Load Balancing Remote Desktop Services

Remote Desktop Services (RDS), known as Terminal Services in Windows Server 2008 and earlier, is one of the components of Microsoft Windows that allows a user to take control of a remote computer or virtual machine over a network connection. RDS is Microsoft's implementation of thin client, where Windows software and the entire desktop of the computer running Remote Desktop Services, are made accessible to a remote client machine that supports Remote Desktop Protocol.

The fundamental purpose of deploying a load balancer is to share the load from multiple clients between two or more back-end Remote Desktop Servers. Typically, all Remote Desktop Servers within the cluster/farm have the same applications installed to ensure all clients get the same applications irrespective of which server they are connected to. The default TCP port used is 3389, although this can be changed if required via the Windows Registry.

We've been using our Enterprise Clustered Pair to run a Microsoft Remote Desktop Services farm for 4 years with no problems.
Matthew Abrahams - All3Media

An important aspect of load balancing Remote Desktop Servers is persistence. This relates to the ability to reconnect to disconnected sessions that occur when client sessions are closed rather than logged off. If this reconnection process is not handled correctly, users may not be able to return to their previous sessions. The following persistence methods are available:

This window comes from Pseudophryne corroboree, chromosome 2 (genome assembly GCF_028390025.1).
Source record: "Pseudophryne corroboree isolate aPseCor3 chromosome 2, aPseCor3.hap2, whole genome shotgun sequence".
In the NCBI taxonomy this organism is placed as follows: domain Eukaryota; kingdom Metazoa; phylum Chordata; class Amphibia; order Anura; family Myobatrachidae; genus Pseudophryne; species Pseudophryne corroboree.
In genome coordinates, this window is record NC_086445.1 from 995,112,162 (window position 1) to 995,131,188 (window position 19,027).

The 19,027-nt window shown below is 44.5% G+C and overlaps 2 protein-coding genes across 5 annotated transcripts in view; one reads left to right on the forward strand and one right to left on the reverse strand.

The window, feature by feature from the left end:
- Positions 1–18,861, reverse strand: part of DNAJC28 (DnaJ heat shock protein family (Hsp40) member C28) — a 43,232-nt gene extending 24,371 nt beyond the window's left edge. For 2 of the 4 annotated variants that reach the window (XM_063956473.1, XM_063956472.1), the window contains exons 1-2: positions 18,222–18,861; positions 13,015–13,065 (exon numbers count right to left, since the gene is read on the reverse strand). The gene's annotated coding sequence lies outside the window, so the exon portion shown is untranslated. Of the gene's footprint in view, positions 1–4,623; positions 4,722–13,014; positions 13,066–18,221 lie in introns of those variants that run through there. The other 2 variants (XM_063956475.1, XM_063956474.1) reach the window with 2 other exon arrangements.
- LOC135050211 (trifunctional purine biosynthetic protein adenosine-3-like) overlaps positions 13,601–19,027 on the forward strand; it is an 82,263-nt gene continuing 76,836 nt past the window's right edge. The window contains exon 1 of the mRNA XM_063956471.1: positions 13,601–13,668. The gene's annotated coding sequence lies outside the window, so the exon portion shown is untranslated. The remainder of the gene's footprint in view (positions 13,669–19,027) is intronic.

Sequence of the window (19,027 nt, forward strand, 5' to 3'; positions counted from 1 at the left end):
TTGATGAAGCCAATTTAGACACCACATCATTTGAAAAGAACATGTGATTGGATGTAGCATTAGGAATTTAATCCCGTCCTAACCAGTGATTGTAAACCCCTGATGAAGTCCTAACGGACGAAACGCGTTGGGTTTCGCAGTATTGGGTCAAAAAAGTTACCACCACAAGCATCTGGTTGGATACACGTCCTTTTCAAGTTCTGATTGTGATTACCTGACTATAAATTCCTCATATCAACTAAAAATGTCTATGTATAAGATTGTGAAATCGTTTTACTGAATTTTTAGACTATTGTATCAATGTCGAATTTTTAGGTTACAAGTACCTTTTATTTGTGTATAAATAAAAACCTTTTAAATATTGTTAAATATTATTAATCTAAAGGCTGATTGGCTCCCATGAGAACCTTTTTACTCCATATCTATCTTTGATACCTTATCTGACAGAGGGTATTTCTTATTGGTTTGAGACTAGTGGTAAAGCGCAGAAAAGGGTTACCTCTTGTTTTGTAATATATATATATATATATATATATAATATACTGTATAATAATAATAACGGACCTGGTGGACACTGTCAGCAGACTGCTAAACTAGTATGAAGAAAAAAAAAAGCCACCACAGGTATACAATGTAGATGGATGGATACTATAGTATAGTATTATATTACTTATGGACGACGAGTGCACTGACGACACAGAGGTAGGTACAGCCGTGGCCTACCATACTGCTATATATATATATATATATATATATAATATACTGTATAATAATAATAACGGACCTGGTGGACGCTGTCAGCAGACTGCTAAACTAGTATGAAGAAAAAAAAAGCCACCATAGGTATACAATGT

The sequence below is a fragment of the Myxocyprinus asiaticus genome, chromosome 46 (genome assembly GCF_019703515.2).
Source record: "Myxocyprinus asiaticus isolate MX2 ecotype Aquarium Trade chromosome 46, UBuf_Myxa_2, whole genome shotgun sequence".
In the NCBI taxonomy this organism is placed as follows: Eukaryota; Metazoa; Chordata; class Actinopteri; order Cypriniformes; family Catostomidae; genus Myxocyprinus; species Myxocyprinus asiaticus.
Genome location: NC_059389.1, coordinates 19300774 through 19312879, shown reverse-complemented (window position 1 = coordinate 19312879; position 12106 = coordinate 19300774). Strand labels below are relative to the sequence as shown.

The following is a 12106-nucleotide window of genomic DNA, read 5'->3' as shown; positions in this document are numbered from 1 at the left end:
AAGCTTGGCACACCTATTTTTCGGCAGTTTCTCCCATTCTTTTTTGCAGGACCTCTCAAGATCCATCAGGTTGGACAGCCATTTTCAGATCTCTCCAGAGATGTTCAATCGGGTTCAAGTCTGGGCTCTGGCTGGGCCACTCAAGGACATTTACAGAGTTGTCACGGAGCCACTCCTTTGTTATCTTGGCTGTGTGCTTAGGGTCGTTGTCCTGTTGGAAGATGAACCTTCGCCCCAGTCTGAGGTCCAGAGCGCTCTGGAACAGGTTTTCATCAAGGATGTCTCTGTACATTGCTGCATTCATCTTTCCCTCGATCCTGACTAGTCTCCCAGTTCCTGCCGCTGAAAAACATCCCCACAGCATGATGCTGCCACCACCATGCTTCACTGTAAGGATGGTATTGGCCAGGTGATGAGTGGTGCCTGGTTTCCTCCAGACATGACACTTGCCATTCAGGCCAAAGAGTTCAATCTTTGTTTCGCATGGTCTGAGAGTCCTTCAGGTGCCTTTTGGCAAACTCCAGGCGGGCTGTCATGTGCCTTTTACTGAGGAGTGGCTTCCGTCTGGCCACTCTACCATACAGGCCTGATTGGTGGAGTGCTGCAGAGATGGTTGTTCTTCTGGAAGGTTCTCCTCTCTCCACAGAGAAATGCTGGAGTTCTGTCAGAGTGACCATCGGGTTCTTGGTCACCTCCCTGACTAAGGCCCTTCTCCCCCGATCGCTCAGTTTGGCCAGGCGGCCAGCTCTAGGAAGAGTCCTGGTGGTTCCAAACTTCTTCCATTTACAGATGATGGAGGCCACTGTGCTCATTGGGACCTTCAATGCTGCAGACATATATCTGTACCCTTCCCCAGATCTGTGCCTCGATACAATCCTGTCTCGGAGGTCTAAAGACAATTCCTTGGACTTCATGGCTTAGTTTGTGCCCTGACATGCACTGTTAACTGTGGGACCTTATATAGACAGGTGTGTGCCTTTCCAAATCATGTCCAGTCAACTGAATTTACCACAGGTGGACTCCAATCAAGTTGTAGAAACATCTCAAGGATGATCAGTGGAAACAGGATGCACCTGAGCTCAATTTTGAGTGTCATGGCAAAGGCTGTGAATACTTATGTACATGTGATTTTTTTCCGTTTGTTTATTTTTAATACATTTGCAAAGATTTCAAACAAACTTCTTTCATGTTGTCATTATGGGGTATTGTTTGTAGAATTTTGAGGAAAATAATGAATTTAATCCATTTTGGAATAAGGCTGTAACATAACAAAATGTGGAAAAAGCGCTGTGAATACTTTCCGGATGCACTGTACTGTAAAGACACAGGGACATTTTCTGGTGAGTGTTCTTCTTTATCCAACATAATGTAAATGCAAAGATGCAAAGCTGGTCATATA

IP Persistence
This is our recommended method and can be used in most cases. It does rely on each client having a unique IP address, so if clients connect via some form of NAT device, this may not work (since the source IP address for all clients may be the same).

Microsoft Connection Broker
Connection Broker provides functionality that allows a group of Remote Desktop Servers to coordinate the reconnection of disconnected sessions. All sessions are stored as records in a central database. This database is updated and queried by the Remote Desktop Servers whenever users log on, log off, or disconnect their session while leaving their applications active.

The load balancer is able to interact with Connection Broker by enabling Routing Token Redirection mode. This mode allows the reconnection of disconnected sessions by utilizing a routing token to enable the load balancer to re-connect the client to the correct Server.

RDP Cookies
This method utilizes the cookie sent from the client in the initial Connection Request PDU. This cookie is created when the username is entered at the first client login prompt (mstsc.exe). If the username is not entered here, the cookie is not created. NOTE: This method is not generally recommended. Please refer to this blog post for further information.

When using IP based persistence, Layer 4 methods are generally recommended to allow maximum performance. When Connection Broker based persistence is used, Layer 7 SNAT mode is required to enable interaction with the routing token. Please refer to our full Microsoft Remote Desktop Services Deployment Guide for further information.

The entire Loadbalancer.org ENTERPRISE product range supports load balancing Microsoft Remote Desktop Services / Terminal Services and starts from as little as $1,495

Please see our full Microsoft Remote Desktop Services Deployment Guide for further information.